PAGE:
You can gain an understanding of the process
You’ll have a front row seat to all the steps in the process and be around to ask quick questions or give opinions if needed. Plus, being this close to the construction means that if anything breaks in the future, you’ll likely at least have a starting point to fixing it.
Save yourself the hassle of staying with a loved one
It can seem like a great option to stay with a friend or relative until you realize your best friend’s teenage son stays up until 4am playing Fortnite in the next room… or your great aunt likes to take a 2 hour bath every night in the only available bathroom.
These situations make staying at home seem like a better option. Finding a new place to stay can be time consuming and frustrating. Relying on friends or family may result in a strained relationship and extra stress you’d rather avoid.
Despite this list of benefits, the benefits to moving out of your home during a remodel far outweigh staying.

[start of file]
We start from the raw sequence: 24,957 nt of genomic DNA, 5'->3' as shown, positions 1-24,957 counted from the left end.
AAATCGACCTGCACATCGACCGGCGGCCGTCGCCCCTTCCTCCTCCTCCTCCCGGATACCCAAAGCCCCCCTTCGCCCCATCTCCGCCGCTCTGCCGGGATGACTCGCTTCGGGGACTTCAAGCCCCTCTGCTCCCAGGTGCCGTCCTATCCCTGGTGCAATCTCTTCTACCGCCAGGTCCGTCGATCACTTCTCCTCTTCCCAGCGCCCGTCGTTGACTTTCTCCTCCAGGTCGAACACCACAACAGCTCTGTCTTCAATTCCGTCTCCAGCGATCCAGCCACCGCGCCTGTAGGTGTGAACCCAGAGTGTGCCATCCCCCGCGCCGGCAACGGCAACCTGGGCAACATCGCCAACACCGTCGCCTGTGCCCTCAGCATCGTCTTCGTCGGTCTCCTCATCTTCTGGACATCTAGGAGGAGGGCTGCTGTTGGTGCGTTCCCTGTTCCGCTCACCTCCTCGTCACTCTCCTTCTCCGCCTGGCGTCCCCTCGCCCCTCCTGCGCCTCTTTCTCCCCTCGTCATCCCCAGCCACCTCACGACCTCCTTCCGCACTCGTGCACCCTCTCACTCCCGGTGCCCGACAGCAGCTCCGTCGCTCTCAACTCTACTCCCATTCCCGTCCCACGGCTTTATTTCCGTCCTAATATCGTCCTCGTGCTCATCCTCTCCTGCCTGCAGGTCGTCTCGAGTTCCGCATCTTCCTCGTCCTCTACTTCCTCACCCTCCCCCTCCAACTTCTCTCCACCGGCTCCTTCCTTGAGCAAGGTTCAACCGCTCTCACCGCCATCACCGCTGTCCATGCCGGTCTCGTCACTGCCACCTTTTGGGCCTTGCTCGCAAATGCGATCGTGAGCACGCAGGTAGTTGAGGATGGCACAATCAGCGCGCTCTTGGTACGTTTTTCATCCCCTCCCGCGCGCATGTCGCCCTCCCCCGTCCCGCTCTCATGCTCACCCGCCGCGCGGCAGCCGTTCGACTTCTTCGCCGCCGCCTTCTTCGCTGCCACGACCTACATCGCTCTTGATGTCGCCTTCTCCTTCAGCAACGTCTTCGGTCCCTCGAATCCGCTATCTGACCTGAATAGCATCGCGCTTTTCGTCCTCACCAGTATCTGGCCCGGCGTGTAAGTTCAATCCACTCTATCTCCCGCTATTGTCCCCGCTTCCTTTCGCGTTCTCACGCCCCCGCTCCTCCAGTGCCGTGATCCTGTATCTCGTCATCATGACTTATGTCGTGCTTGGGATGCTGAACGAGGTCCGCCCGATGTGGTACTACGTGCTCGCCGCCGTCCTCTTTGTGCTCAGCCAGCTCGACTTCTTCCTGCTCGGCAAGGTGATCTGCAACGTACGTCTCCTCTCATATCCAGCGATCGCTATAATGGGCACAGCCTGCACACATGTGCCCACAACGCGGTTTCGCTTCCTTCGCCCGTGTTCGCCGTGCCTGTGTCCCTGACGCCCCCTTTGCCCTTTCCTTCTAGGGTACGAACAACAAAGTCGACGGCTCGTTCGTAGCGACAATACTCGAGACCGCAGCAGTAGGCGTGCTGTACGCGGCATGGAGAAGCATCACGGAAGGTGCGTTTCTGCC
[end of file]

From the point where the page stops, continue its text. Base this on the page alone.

The Challenges of Living in Your Home During a Remodel
While there are some benefits of staying in your home during a renovation, there are also a number of challenges to consider.
The mess, noise, and disruption
If you’ve never experienced a renovation, the progress is often loud and dirty. It’s just the nature of our industry. There are machinery noises, the early riser crew members showing up to get started on your home, and dust. Lots of dust. On everything.
The disruption from a renovation can be even more stressful if you are working from home. If you can imagine joining a conference call while standing in the middle of I-70 you’ll have an idea of how noisy and distracting it can be. In fact, most equipment is much louder then the 85 decibel threshold where noise level can cause permanent hearing damage.
Fluctuating temperatures are common in a remodel
If your home renovation involves taking out walls, windows, or a ceiling, you’ll be dealing with changing temperatures along with noise and dirt from outside. Home renovations during the summer can make your house nearly impossible to cool and you’ll deal with extreme heat loss during the winter.
Even if you’re not taking out a window or wall, your temperatures will still fluctuate as crew members will need to leave doors open as they haul things in and out of your home.They will also need to cut the power, shut off the water, etc., which presents a different set of challenges.
Access and organization are a challenge, especially with kids or pets